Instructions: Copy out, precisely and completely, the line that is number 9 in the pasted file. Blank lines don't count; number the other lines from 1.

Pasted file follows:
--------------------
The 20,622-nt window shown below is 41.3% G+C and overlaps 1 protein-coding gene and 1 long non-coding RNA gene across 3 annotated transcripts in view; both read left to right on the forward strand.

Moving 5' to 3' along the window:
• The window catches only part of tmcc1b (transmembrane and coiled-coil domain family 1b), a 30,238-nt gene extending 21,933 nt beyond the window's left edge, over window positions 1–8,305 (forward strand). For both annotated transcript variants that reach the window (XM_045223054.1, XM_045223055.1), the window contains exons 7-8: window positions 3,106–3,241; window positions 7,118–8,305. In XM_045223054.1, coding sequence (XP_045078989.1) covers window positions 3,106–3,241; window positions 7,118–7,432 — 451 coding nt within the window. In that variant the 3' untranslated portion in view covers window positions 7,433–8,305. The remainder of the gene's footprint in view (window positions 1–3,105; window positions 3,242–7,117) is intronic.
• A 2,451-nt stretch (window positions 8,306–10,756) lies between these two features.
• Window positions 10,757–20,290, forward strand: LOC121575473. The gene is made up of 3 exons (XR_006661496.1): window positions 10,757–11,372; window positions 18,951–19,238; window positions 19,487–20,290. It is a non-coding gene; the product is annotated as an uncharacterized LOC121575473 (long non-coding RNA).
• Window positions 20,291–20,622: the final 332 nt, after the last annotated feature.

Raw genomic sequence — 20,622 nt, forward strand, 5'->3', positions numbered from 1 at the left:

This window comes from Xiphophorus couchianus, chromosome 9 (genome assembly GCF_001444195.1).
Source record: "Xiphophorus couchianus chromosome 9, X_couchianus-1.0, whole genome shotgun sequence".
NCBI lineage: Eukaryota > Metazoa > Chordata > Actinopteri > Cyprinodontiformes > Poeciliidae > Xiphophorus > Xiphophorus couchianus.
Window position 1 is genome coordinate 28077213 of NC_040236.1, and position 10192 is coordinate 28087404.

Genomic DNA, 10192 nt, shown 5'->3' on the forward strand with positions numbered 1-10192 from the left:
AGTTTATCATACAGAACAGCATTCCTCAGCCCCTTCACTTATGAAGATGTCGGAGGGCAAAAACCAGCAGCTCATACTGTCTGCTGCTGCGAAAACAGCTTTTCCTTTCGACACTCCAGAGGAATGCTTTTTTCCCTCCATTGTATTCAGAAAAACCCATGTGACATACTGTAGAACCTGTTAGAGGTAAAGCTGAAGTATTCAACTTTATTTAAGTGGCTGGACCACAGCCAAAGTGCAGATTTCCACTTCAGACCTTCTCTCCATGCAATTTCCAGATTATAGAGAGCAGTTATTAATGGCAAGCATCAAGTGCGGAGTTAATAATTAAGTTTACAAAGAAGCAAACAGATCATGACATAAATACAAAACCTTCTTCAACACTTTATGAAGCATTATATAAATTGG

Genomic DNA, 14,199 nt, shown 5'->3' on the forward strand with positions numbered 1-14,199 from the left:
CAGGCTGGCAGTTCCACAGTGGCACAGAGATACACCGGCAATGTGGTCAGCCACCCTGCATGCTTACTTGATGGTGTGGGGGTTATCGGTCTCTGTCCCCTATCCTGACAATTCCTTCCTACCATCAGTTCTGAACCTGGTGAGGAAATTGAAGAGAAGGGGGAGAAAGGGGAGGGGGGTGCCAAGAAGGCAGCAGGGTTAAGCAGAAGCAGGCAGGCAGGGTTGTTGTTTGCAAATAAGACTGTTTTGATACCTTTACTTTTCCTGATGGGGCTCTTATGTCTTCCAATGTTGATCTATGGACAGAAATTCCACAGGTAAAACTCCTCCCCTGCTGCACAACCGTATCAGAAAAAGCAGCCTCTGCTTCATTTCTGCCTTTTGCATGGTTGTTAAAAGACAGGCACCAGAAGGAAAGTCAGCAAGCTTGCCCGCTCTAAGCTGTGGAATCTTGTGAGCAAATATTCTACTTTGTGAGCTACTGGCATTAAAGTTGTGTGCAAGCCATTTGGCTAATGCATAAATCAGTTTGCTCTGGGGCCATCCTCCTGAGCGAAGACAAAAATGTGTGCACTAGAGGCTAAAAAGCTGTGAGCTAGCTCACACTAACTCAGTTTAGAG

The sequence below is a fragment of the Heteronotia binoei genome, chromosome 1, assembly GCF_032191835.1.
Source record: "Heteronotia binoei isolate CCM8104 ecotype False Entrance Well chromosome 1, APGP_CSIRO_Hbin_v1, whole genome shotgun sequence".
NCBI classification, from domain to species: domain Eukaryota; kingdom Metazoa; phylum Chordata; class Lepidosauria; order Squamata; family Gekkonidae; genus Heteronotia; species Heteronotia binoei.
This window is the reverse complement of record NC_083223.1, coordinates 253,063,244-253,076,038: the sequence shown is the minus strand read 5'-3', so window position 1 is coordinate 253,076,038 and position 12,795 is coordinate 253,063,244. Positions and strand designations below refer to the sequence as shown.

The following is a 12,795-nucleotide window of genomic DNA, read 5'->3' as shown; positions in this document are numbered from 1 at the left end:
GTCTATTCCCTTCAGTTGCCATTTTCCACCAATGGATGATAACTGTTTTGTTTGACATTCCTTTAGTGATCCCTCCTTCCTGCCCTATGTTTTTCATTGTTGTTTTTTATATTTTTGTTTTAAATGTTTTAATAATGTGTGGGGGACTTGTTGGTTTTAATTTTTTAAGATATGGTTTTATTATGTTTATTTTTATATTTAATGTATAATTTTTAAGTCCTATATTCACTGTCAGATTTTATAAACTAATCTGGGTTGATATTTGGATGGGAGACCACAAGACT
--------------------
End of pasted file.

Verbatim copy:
Source record: "Xiphophorus couchianus chromosome 9, X_couchianus-1.0, whole genome shotgun sequence".